**14.3 Response of Basic R, L and C Elements to a Sinusoidal Voltage or Current
**

Example 14.1(a) – solution (cont’d)

The alternative waveform;

v, i 100 V 10 A 0 i 8.35 16.7 t (ms) v In phase

19

**14.3 Response of Basic R, L and C Elements to a Sinusoidal Voltage or Current
**

Example 14.1(b)

The voltage across a 10 Ω resistor is given by the expression;

v = 25 sin 377t + 60

(

)

Find the expression for the current i through the resistor and sketch the curves for v and i.

20

**14.3 Response of Basic R, L and C Elements to a Sinusoidal Voltage or Current
**

Example 14.1(b) – solution

v = Vm sin ( ωt + θ ) = 25 sin 377t + 60 Vm = 25 V;

(

)

ω = 377 rad/s

and θ = +60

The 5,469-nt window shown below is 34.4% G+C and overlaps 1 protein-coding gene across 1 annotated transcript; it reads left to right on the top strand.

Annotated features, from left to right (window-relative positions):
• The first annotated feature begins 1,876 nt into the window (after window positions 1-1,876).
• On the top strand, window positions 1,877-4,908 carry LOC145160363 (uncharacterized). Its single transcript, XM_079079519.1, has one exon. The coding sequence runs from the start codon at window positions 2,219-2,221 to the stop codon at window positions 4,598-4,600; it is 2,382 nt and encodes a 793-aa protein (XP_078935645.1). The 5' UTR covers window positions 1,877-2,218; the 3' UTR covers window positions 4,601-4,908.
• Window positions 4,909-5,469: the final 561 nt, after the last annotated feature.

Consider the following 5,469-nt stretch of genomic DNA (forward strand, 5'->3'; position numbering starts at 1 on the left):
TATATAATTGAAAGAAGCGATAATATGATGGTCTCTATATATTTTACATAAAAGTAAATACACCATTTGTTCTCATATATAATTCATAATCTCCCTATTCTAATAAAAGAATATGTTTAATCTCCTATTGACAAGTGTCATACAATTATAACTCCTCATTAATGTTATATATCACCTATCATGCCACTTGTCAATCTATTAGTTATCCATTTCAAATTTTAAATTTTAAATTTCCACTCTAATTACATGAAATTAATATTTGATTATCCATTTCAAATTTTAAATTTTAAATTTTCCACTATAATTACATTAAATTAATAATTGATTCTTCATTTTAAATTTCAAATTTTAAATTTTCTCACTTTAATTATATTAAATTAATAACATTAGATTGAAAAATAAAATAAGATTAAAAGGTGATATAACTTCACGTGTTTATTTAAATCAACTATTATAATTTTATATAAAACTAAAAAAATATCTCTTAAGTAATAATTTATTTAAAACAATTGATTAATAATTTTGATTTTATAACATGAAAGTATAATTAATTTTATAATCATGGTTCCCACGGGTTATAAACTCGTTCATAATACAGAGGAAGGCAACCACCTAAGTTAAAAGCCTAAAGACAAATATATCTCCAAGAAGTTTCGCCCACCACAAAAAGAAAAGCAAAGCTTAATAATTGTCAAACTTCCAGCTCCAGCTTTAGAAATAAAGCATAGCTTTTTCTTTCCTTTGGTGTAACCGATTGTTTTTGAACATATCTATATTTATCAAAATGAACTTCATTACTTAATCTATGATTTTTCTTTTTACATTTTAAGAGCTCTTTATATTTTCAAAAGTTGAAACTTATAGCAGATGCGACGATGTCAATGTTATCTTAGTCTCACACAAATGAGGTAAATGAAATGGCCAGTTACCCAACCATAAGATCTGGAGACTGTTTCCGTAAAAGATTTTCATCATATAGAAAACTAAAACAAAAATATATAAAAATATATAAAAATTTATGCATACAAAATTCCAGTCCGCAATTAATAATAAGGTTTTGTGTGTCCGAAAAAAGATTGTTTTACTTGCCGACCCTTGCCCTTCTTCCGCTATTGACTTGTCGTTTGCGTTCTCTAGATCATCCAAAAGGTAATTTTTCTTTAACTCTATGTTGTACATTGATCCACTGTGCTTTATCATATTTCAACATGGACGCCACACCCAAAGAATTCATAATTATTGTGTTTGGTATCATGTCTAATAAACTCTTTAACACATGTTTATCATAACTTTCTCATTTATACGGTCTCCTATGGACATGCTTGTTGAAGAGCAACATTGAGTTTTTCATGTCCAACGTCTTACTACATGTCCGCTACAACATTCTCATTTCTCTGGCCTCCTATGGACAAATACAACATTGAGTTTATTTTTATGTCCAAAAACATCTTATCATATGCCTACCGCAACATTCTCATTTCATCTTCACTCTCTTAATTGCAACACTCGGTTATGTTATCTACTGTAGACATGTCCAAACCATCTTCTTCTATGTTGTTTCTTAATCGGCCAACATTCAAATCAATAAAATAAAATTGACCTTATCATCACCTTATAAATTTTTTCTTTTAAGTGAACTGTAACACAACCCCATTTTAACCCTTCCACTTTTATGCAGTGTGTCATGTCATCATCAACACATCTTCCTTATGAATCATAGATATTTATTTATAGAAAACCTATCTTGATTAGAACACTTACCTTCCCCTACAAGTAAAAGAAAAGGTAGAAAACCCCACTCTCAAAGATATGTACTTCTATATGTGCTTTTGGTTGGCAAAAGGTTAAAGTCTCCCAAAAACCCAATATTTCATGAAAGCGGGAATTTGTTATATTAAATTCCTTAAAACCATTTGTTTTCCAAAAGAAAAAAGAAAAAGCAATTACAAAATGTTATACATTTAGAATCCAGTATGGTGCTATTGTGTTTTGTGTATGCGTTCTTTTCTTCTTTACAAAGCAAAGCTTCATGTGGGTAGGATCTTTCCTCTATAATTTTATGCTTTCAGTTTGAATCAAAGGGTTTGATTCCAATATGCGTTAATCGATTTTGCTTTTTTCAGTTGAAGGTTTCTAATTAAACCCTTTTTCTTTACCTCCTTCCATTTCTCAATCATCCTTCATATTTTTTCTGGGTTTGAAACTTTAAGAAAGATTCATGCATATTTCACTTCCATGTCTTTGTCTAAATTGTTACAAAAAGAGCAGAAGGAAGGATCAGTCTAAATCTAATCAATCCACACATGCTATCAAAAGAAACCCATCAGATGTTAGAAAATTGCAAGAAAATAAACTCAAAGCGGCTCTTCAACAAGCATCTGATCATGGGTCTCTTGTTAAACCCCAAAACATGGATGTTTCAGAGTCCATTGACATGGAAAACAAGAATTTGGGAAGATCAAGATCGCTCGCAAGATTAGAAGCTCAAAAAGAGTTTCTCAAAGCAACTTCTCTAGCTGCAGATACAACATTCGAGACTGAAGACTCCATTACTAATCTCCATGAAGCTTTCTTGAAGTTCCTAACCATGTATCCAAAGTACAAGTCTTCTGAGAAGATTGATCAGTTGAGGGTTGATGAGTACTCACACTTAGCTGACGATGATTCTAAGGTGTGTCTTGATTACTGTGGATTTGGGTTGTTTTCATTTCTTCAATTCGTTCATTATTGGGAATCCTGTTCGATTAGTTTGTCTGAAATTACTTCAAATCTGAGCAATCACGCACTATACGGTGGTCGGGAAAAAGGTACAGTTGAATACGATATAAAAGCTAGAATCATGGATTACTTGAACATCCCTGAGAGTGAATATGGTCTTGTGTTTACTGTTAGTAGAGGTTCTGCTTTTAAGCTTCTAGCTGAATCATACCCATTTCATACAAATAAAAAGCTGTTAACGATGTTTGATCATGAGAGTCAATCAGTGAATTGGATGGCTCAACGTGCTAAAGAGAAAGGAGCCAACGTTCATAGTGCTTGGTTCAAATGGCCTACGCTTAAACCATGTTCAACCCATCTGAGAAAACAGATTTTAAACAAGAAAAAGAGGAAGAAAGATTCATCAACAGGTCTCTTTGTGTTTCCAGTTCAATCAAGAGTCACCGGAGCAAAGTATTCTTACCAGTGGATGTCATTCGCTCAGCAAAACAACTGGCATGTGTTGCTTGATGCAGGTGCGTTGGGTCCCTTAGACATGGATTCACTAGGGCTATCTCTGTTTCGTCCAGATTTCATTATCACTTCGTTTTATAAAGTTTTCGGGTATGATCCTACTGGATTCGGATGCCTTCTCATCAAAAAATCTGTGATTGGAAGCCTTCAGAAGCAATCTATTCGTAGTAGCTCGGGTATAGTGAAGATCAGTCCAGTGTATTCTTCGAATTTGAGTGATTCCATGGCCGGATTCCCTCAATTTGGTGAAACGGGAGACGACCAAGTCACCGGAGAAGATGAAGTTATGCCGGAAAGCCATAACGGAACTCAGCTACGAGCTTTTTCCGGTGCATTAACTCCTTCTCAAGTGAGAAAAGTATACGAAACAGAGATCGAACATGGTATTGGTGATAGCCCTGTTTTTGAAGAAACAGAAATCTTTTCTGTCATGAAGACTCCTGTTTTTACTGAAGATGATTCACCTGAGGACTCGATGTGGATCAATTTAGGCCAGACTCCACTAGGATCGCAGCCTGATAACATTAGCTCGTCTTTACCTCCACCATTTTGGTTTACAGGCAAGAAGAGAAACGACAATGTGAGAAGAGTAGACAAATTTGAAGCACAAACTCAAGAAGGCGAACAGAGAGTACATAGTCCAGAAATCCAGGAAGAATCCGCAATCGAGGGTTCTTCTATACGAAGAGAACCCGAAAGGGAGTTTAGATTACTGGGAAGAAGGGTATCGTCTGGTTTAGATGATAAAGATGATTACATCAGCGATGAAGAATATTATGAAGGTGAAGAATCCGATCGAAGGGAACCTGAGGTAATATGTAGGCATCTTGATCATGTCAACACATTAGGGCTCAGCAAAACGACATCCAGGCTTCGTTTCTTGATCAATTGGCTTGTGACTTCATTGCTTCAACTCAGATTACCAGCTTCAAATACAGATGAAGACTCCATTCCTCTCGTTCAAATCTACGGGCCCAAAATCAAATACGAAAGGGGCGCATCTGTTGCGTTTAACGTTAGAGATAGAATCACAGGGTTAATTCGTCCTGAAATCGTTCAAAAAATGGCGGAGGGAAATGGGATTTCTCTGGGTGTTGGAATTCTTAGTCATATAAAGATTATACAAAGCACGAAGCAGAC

Vm 25 Im = = = 2.5 A R 10

Hence;

im = I m sin ( ωt + θ ) = 2.5 sin 377t + 60 A

(

)

21

**14.3 Response of Basic R, L and C Elements to a Sinusoidal Voltage or Current
**

Example 14.1(b) – solution (cont’d)

The alternative waveform;

v, i 25 V i 2.5 A -4.17 2.78 0 4.17 v In phase 8.33 12.5 16.67 t

22

**14.3 Response of Basic R, L and C Elements to a Sinusoidal Voltage or Current
**

Example 14.3(a)

The current a 0.1 H coil is given by the expression;

i = 10 sin 377t

Find the expression for the voltage v across the coil and sketch the curves for v and i.

23

**14.3 Response of Basic R, L and C Elements to a Sinusoidal Voltage or Current
**

Example 14.3(a) – solution

vL leads iL by 90°, Hence, if the current is; iL = I m sin ωt the voltage will be; where;

**vL = Vm sin ωt + 90
**

and;

(

)

Vm = I m X L

X L = ωL = 2πfL

24

**14.3 Response of Basic R, L and C Elements to a Sinusoidal Voltage or Current
**

Example 14.3(a) – solution (cont’d)

From the expression;

i = 10 sin 377t

377 f = = 60 Hz; 2π

I m = 10 A;